This is from Fitzpatrick's Advanced Calculus, where it has already been shown that the rationals are dense in $\displaystyle \mathbb{R}$:

Prove that the set $\displaystyle \mathbb{Q}\backslash\mathbb{Z}$ of rational numbers that are not integers is dense in $\displaystyle \mathbb{R}$.So far I have:

We know the rationals $\displaystyle \mathbb{Q}$ are dense in $\displaystyle \mathbb{R}$. In the case where there are no integers in the set $\displaystyle (a,b)$ where $\displaystyle a<b$, then $\displaystyle (a,b)\backslash\mathbb{N}=(a,b)$ and so $\displaystyle \mathbb{Q}\cap (a,b)\not=0$ as shown previously.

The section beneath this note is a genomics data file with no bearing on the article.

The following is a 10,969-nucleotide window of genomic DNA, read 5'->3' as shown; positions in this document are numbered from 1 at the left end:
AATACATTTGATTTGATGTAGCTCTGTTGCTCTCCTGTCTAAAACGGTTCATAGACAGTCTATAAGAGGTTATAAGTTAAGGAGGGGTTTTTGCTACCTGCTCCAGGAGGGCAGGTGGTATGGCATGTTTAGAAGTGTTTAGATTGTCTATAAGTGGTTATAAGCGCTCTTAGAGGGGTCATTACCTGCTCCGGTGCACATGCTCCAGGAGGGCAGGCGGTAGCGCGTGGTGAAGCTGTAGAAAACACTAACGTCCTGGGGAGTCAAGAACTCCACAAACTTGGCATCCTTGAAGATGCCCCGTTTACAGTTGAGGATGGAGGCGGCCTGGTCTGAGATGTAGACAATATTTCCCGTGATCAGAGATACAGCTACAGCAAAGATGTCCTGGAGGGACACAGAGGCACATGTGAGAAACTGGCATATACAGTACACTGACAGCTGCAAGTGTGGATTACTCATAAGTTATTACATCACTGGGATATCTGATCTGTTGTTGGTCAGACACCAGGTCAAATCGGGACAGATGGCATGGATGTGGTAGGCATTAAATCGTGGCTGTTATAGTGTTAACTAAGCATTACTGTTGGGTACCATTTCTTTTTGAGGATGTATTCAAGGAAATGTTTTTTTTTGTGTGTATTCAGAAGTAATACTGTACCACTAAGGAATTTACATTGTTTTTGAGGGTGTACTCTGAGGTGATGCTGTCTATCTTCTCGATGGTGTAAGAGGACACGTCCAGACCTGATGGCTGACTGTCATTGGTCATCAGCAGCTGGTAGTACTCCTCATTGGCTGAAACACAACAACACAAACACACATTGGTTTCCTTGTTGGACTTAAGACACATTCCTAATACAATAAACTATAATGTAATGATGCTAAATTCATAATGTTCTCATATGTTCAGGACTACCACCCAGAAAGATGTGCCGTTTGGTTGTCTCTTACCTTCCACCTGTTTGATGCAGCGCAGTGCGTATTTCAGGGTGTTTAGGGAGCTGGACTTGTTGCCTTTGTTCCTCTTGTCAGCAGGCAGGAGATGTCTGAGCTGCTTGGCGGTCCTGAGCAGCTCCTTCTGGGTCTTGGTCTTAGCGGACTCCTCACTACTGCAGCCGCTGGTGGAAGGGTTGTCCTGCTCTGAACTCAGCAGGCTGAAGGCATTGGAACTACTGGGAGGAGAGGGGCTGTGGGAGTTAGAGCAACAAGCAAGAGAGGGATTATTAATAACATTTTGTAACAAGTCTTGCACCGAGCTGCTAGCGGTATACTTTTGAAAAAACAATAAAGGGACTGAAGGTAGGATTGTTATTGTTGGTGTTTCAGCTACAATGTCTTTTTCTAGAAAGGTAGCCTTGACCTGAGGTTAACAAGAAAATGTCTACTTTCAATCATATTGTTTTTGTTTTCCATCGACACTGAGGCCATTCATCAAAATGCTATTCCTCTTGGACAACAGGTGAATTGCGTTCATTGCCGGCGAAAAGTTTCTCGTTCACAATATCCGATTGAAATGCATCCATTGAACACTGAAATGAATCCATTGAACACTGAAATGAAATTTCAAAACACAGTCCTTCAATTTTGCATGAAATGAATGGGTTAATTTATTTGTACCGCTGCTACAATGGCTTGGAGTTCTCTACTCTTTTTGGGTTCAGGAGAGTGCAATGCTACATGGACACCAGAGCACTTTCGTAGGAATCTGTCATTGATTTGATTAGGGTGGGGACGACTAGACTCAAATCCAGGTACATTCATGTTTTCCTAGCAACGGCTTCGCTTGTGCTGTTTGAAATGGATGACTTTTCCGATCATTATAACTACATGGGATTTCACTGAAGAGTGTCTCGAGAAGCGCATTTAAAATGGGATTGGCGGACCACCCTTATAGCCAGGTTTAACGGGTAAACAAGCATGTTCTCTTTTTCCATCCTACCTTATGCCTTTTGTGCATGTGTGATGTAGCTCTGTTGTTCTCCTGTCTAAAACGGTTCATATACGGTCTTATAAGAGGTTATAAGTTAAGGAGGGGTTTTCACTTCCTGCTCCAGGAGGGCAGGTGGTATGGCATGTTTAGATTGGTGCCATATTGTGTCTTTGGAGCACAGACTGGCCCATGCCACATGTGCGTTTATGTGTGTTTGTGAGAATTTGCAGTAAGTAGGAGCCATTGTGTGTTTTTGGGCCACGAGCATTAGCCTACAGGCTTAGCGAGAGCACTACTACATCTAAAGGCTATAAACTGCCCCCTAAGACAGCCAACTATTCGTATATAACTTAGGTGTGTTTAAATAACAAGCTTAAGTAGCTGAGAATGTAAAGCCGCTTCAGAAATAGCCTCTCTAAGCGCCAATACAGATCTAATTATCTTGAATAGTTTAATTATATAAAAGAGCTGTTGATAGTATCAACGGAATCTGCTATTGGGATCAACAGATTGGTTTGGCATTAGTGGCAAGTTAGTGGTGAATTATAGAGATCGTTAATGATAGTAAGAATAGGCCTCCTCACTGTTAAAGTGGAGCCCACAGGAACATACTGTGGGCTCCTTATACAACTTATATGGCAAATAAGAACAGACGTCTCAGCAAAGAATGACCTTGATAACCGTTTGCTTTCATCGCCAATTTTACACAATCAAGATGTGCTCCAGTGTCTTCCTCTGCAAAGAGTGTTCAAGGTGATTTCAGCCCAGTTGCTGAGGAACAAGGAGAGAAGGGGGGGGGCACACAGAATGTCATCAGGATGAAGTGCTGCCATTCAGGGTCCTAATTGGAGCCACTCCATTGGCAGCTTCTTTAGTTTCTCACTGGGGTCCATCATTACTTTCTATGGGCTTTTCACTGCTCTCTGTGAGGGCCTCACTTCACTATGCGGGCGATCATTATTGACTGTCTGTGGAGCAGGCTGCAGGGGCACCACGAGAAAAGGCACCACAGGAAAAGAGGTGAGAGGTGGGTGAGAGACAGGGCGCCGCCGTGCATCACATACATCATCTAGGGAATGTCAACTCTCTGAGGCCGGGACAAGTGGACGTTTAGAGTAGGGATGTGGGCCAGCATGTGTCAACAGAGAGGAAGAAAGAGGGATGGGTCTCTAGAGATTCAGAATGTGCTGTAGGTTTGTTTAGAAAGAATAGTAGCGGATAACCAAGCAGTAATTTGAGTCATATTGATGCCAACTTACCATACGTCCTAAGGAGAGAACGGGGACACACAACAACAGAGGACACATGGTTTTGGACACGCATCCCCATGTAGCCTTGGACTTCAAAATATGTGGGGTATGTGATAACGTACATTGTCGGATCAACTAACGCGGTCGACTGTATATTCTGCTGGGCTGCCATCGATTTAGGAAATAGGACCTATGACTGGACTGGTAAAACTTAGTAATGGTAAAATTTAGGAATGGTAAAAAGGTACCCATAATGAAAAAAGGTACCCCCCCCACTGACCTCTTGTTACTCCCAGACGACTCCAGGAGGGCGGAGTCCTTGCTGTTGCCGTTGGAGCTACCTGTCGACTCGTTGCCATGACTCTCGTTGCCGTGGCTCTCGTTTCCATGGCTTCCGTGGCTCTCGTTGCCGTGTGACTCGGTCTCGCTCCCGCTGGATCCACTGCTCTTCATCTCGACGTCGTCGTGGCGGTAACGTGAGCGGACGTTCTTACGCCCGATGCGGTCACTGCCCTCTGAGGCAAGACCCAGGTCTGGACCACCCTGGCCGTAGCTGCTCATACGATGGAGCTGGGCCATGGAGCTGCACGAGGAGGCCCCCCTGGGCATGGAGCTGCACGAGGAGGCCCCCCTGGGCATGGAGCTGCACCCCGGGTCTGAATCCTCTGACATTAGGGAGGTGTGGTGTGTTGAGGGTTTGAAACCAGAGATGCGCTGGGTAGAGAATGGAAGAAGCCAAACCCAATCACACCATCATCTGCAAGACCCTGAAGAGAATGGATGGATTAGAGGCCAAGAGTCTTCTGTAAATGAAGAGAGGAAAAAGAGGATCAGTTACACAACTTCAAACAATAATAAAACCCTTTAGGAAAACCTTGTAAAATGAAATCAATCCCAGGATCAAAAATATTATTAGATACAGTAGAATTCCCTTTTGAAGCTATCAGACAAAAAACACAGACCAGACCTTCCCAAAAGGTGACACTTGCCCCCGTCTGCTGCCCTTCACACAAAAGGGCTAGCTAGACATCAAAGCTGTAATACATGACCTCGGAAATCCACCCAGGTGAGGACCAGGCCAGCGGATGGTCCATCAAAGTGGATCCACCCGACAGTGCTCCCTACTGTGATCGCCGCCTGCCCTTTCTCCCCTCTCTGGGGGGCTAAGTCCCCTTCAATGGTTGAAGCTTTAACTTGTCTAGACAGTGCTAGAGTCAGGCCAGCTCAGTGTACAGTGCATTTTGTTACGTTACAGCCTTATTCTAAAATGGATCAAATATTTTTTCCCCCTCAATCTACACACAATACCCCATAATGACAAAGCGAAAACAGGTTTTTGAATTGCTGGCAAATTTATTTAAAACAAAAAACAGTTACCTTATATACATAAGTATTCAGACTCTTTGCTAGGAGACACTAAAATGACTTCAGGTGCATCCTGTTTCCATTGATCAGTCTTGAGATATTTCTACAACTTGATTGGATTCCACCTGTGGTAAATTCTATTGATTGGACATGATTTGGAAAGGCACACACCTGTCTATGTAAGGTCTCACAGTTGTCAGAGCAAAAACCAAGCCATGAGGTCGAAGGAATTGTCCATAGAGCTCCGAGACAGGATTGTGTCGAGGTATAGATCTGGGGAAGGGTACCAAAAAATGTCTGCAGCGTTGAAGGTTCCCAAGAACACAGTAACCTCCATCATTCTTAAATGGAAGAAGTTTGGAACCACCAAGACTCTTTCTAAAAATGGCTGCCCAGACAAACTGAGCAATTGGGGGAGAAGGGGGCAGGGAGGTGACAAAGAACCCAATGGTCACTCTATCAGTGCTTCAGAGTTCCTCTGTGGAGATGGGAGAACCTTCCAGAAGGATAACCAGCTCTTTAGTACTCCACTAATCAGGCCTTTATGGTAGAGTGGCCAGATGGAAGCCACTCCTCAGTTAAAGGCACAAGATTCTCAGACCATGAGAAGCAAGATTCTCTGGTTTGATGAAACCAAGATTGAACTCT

In the case where there is at least one integer $\displaystyle m$ in the set $\displaystyle (a,b)$, we want to show that there is also a non-integer in $\displaystyle (a,b)$.

I am not sure where to go from here, or if dividing it into cases is the correct approach. Could anyone give me some pointers? Thanks!